3 out of 5
Label: Data Discs
Produced by: Shaun Crook (vinyl remaster)
Confirmation bias: Data Discs’ presentation of the score of Okami – composed, across its 50-some tracks by Akari Groves, Hiroshi Yamaguchi, Masami Ueda, and Rei Kondoh) – is one of its most ambitious, and beautiful yet. It’s a comprehensive (though apparently not complete) capture of the music, and given an appropriately expansive box set of 4 colored LP, a 40 page artbook, a lithograph, and a sturdy, gorgeous container in which this all fits and looks great on your shelf, and I felt that the music had exactly the kind of lush, delicate, calming tonalities that this veritable work of art suggested to my never-played-Okami self; and I noticed that I was appreciating this synchronicity, and the craft of the boxset – flipping through the artbook – more than I was really connecting with the music. I go to the internet and note that the Discogs‘ comments seem to focus on the presentation as well, not so much mentioning the score; other reviews talk about the music’s lack of an immediate punch, though being rewarding when given a chance.
I’m sure deeper searches will find thoughts that disagree with mine, but after a couple of listens, I’m okay with seeing what I’m seeing, even if its biased towards confirming what I’m hearing: instrumentation that’s befitting of a game focused on Japanese folklore – pastoral, soothing themes – that are absolutely more organic and layered and composed than what one might imagine of PS2 era games, but also themes that, quite often, drift into one another and don’t quite establish a feeling beyond their gentleness. There are some moments that swirl up with momentum, and with fascinating contrapuntal beats, appearing on at least one or two tracks per side of LP – scores from battle scenes, to my understanding – which prevents the score from fully drifting off into the background, but these are also pretty fleeting tracks; the experience doesn’t center around them or lead into them so much as allow them to shimmer into existence and then fade away.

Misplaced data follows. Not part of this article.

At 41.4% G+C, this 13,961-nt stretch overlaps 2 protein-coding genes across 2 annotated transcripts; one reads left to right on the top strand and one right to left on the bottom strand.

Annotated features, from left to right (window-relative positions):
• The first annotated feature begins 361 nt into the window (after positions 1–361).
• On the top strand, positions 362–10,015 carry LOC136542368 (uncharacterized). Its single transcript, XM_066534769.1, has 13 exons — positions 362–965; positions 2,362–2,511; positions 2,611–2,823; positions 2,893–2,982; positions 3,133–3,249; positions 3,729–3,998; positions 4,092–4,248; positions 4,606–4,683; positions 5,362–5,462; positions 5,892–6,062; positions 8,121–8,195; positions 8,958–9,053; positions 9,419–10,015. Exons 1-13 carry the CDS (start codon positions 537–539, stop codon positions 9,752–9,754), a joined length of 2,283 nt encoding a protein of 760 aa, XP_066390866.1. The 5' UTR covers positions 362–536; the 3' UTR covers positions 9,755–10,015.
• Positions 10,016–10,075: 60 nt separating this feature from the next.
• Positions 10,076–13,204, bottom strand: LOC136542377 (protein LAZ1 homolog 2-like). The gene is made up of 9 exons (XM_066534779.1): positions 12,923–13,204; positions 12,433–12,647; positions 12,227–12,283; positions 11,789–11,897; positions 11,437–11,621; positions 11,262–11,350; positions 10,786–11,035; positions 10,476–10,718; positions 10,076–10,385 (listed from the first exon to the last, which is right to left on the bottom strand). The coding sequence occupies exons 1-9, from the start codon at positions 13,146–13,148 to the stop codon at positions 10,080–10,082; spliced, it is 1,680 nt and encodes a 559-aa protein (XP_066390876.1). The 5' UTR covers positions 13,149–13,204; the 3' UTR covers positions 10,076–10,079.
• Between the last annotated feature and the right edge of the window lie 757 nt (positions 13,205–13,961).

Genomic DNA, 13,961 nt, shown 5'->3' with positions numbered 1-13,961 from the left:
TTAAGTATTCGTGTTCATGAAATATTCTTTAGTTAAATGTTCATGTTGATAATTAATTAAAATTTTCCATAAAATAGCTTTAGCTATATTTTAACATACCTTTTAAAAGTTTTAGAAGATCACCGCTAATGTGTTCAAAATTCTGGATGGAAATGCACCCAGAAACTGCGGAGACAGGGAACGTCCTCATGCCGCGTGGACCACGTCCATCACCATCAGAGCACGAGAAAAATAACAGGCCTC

But: you can sit there and look at the artwork, and hold up the pretty pink and white LPs and lithograph, and be thoroughly satisfied, humming vaguely along as the soundtracks whisps from your player. I don’t know how often I’ll be slipping these vinyl out of their box and setting needle to them, but it’s a mighty fine looking boxset on my shelf.